GanHand: Predicting Human Grasp Affordances in Multi-Object Scenes

          Enric Corona, Albert Pumarola, Guillem Alenyà, Francesc Moreno-Noguer, Grégory Rogez


The rise of deep learning has brought remarkable progress in estimating hand geometry from images where the hands are part of the scene. This paper focuses on a new problem not explored so far, consisting in predicting how a human would grasp one or several objects, given a single RGB image of these objects. This is a problem with enormous potential in \eg augmented reality, robotics or prosthetic design. In order to predict feasible grasps, we need to understand the semantic content of the image, its geometric structure and all potential interactions with a hand physical model.

To this end, we introduce a generative model that jointly reasons in all these levels and 1) regresses the 3D shape and pose of the objects in the scene; 2) estimates the grasp types; and 3) refines the 51-DoF of a 3D hand model that minimize a graspability loss. To train this model we build the YCB-Affordance dataset, that contains more than 133k images of 21 objects in the YCB-Video dataset. We have annotated these images with more than 28M plausible 3D human grasps according to a 33-class taxonomy. A thorough evaluation in synthetic and real images shows that our model can robustly predict realistic grasps, even in cluttered scenes with multiple objects in close contact.

YCB-Affordance Dataset

We release a large-scale dataset of manually annotated grasps on the 58 objects of the YCB Benchmark Set. This contain grasps such as those in the following image, which are not found by Graspit Simulator or any other automatic pipeline. For each grasp, we annotate tha hand position, the hand pose and the grasp type according to the grasp taxonomy of Feix et al. We transfer these grasps to the 92 Video sequences from the YCB-Video dataset, and remove those grasps that are not feasible, due to interpenetrations with other objects or with the table. The dataset contains 133.936 frames, with more than 28M of realistic grasps.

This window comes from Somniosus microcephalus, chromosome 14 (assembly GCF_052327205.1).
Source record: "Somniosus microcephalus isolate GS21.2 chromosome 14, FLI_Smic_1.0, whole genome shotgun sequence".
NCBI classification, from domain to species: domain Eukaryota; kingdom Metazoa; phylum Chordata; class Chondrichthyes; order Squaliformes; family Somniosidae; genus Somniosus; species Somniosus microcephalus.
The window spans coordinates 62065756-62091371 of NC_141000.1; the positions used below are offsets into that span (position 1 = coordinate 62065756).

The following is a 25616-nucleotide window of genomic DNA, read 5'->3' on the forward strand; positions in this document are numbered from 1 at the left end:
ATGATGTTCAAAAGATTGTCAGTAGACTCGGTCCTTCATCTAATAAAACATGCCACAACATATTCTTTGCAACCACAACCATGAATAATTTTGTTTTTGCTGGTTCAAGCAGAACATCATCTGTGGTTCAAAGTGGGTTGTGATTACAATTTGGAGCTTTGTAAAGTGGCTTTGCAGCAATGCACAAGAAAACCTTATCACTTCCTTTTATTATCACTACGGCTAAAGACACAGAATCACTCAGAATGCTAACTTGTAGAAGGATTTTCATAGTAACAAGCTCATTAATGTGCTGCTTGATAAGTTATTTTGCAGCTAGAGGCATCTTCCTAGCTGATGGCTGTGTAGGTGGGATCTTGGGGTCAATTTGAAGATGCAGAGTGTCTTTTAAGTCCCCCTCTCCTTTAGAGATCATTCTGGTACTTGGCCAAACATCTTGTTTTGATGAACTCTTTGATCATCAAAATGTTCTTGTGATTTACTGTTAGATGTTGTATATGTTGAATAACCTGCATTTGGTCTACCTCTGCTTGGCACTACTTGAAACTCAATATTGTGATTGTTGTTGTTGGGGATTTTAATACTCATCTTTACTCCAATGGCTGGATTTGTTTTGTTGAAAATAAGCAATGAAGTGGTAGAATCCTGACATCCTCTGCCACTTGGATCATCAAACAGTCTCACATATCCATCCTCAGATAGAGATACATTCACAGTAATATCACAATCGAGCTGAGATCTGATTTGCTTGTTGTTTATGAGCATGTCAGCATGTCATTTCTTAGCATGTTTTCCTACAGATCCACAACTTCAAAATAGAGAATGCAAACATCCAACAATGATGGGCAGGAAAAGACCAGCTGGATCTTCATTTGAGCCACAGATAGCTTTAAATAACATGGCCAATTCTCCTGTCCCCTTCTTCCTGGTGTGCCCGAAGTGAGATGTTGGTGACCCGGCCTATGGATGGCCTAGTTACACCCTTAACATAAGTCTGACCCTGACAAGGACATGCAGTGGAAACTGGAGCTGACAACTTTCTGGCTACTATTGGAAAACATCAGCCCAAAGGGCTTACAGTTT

GanHand takes a single RGB image of one or several objects and predicts how a human would grasp these objects naturally. Our architecture consists of three stages. First, the objects' shapes and locations are estimated in the scene using an object 6D pose estimator or a reconstruction network (red). The predicted shape is then projected onto the image plane to obtaina segmentation mask that is concatenated with the input image and fed to the second sub-network for grasp prediction (blue). Finally, werefine the hand parameters and obtain hand final shapes and poses using a differentiable parametric model MANO (yellow). The model is trained using adversarial, interpenetration, classification and optimization losses, indicated in bold.



GanHand: Predicting Human Grasp Affordances in Multi-Object Scenes

E. Corona, A. Pumarola, G. Alenyà, F. Moreno-Noguer; G. Rogez
in Conference on Computer Vision and Pattern Recognition (CVPR), 2020 (Oral)
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    Author = {Enric Corona and Albert Pumarola and Guillem Aleny{\`a} and Moreno-Noguer, Francesc and Rogez, Gr{\'e}gory},
    Title = {GanHand: Predicting Human Grasp Affordances in Multi-Object Scenes},
    Year = {2020},
    booktitle = {CVPR},